CDC: Airborne risk behind N95s for H1N1
CDC: Airborne risk behind N95s for H1N1
Pandemic causing more severe disease in the young
The Centers for Disease Control continues to reassess its infection control guidelines for pandemic influenza A H1N1, but has held to a controversial N95 respirator recommendation due to the possibility of airborne spread that would make standard surgical masks ineffective, said Michael Bell, MD, associate director for Infection Control in the CDC Division of Healthcare Quality Promotion.
"Much of what we are talking about right now is with the understanding that this is an evolving situation," Bell said recently in Fort Lauderdale, FL, at the annual conference of the Association for Professionals in Infection Control and Epidemiology. A line of research conducted by the NIOSH suggests influenza virus in respirable size could become airborne. "If you were really close enough, it is conceivable to actually inhale virus," he told APIC attendees. "We don't think we can say that [airborne transmission] does not exist."
That potential threat combined with the lack of vaccine and uncertainty about any existing herd immunity to the novel virus, has led the CDC to hold to the N95 recommendations for health care workers even as some hospitals dropped them in favor of standard surgical masks used for seasonal flu. Part of the rationale for that decision has been that H1N1 infections have been predominantly mild, even though the virus has been accorded pandemic status.
"We can't put everyone in moon suits," Bell noted, but added that the CDC decided to take a "conservative" approach as the virus continues to emerge. CDC meetings with expert consultants and stakeholders are continuing and the recommendation may be subject to change, he said. As this issue went to press, the CDC still was recommending that health care workers wear N95 respirators for care of patients under H1N1 isolation precautions. In addition, personnel providing care to or collecting clinical specimens from suspected or confirmed cases should wear disposable nonsterile gloves, gowns, and eye protection such as goggles to prevent conjunctival exposure, the CDC recommends.
Though a pandemic now has officially been declared, it does not mean the virus is becoming more virulent, emphasized, Tom Frieden, MD, MPH, the new CDC director.
"This is not a surprise," he said at a recent CDC press conference. "It was expected based on the data. [The] WHO waited until they were certain that they had documentation that on multiple continents it was person-to-person sustained transmission, and this basically meets our definition of a pandemic. It's a strain of the flu virus to which most of us don't have immunity, which is spreading from person to person in many parts of the world. This does not mean that there is any difference in the level of severity of the flu. This is not at this point a flu that's anywhere near as severe as the 1918 pandemic, for example."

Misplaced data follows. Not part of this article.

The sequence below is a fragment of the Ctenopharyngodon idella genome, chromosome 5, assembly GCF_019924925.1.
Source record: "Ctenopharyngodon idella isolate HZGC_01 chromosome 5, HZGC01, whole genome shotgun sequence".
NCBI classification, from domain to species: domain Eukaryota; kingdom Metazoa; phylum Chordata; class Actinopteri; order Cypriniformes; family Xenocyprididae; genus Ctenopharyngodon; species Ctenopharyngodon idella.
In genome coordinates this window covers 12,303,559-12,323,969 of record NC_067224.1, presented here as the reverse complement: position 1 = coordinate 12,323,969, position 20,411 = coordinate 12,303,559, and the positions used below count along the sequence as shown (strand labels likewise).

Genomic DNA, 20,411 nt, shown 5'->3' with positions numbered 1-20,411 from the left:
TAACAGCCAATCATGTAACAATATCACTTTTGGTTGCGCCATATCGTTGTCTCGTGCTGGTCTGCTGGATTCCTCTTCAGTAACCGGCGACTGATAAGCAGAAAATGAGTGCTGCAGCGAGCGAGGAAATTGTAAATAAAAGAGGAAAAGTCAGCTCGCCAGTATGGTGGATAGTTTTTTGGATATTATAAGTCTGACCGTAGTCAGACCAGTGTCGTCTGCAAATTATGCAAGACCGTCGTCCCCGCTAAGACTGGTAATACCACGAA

Frieden balanced his call for calm with a warning against complacency, saying, "The virus is here; it's in all likelihood here to stay, and it's important that we continue our aggressive efforts to prepare and respond. Our key goals are to determine where the virus is spreading and to reduce its impact, particularly on those who are most vulnerable — people with underlying health conditions and infants."
Indeed, it is primarily the young that are being hit hard by the virus, with most of the hospitalizations in children under 5. "This virus can cause very mild self-limited disease that gets better without treatment, but it is also able to cause very severe illness for an individual, hospitalization, intensive care unit, or even death," said Anne Schuchat, MD, director of the CDC National Center for Immunization and Respiratory Disease (NCIRD). "We continue to see a disproportionate amount of illness in hospitalizations [in] younger people compared with the elderly."
In the United States, 57% of the cases have been in people 5 to 24 years of age, and 41% of the hospitalizations are in that same age group, she added at the CDC press conference.
"So, it looks like this is a virus that's disproportionately affecting younger people but there are still lots of infections and hospitalizations in older persons," Schuchat said. "According to the U.S. statistics, 71% of the hospitalized patients have occurred in people who have an underlying condition — respiratory illness like asthma or chronic obstructive pulmonary disease, immune deficiencies, and so forth. As we have noted, there's been a disproportionate amount of pregnant women among those who have had infection."
According to published reports, the Swiss pharmaceutical company Novartis has produced the first H1N1 candidate vaccine.
"We can expect to see continued efforts to develop a vaccine and we hope and anticipate that that may be in place by the fall," Frieden said. "Again, a decision of whether or not to use the vaccine is a separate decision from whether or not to make the vaccine. But obviously, we need to make it in order to make the decision of whether or not to recommend it and use it. We're faced with a situation of uncertainty."The Centers for Disease Control continues to reassess its infection control guidelines for pandemic influenza A H1N1, but has held to a controversial N95 respirator recommendation due to the possibility of airborne spread that would make standard surgical masks ineffective, said Michael Bell, MD, associate director for Infection Control in the CDC Division of Healthcare Quality Promotion.
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